Author's Note: I started this project with the intention of using just a regular ol' binary tree. No qualifiers, no balancing functions, etc... As I wrote the functionality, I realized that a regular ol' binary tree serves no purpose, save academia. Why? It's not useful. Without a min/max check or any balancing capability it's just a complicated linked list. There is no time or execution complexity advantage (i.e. no left/right check means O(n) time). So this initial foray into Binary Trees will utilize a Binary Search Tree (AVL and other flavors to follow, if time allows).
--------------
Binary Search Trees
A few examples:
The tree can be unbalanced, but as long as the "at most two children" is followed, it is a binary tree. A binary search tree is a binary tree where values smaller then the root go to the left and those larger go to the right. A few examples:
(Strings are/can be compared in various ways, here it is just an example using first character equivalence).
The following implementation is again templated C++. If you're not familiar with C++ or templates, that's ok, the concept of a linked list is the same regardless of specific language or feature implementation. Let your eyes glaze over the template<class T> portions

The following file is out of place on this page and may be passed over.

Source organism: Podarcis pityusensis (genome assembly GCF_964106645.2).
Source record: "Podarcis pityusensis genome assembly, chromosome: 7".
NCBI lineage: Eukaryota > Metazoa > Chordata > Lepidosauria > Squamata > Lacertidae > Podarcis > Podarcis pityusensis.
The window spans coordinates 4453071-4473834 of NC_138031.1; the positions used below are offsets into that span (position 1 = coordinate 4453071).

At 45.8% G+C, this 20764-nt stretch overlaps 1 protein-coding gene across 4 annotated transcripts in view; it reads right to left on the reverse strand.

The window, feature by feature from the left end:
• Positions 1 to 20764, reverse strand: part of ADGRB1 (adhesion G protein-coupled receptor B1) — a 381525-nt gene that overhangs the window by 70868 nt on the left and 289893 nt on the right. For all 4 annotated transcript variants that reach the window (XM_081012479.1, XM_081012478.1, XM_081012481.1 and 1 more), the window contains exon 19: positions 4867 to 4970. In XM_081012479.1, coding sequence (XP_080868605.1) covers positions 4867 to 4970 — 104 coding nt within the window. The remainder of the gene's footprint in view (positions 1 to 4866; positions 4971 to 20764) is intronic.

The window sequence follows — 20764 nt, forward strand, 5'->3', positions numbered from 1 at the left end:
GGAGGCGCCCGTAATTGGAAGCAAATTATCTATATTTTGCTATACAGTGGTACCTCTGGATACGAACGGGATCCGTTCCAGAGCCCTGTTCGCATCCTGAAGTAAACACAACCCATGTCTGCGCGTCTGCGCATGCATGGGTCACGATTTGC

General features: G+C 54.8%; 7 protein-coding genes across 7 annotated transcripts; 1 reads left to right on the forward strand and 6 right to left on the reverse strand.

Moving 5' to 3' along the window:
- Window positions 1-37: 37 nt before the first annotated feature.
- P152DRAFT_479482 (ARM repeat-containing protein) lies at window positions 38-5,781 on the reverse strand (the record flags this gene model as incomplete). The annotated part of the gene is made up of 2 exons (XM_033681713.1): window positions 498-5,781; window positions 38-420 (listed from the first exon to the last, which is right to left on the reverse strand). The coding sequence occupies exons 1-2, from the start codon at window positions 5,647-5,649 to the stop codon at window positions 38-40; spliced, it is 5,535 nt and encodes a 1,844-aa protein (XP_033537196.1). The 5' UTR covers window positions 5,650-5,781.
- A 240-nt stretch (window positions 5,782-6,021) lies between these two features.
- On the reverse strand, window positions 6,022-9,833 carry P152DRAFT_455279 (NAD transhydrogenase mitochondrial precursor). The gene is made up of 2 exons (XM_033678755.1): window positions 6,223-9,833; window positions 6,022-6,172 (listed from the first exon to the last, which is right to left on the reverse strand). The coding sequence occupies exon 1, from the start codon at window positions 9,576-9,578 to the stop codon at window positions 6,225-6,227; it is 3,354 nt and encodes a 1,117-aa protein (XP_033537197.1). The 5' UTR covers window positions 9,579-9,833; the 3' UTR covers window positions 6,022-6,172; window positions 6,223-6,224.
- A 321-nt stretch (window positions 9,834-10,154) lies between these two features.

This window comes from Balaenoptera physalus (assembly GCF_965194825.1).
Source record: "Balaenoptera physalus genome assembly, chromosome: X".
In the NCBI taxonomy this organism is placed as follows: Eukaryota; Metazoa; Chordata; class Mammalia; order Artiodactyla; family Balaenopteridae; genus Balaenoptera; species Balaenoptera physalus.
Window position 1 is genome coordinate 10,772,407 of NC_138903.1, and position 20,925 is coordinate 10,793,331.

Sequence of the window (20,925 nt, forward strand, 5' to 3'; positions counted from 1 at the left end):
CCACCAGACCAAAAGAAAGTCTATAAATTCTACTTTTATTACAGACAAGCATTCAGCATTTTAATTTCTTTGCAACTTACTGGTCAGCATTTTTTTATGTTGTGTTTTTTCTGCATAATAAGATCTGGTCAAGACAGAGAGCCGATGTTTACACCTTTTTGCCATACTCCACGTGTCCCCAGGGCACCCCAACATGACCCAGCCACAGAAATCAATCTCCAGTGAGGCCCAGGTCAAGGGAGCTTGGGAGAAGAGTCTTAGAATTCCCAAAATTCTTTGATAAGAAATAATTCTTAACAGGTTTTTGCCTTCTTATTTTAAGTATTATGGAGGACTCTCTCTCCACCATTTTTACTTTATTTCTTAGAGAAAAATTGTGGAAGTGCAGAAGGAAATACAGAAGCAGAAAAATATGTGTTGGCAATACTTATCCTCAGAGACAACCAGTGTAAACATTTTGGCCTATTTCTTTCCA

Like the Linked List, a Binary Tree is composed of Nodes:
It's implementation:
A visual representation:
There are more scenarios then a Linked List, so the assignment of children will vary based on context. The retrieval functions are pretty much self explanatory.
Again, these Nodes are worthless on their own, they need a container/structure to reach their full potential:
The first thing you'll notice right off the bat are the numerous private functions. These are not called by the user at all. Why are they there? A quick digression:
--
Recursion:
Binary Trees and by association, most tree structures, are excellent candidates for recursion. Looping through by calling itself is the most elegant way to handle the situation. This is certainly not a hard and fast rule, but most people agree on this method. However, recursion presents its own problems. While the code may be elegant, it can be harder to originally develop and later debug. For this post I have implemented nearly every function using recursion except for the removal of nodes. Why? I find it easier to explain what exactly is going on given each scenario (but I'm getting ahead of myself).
--
These private functions are the actual recursive elements of each part. the user/program calls the public "version" of the function, which in turn, calls the private one. This is also important because using a public function as a recursive one would require exposing the root of the tree (since the root is generally passed as the parameter), not a good idea.
The BinarySearchTree's implementation:
I've left a great deal of comments all around the above implementation just in case my self documenting code fails to adequately explain my thought process and/or intentions.
Few notes:
-- Every time a node is added or removed, size is incremented/decremented accordingly. This saves a full linear iteration to count the number of nodes currently in the tree.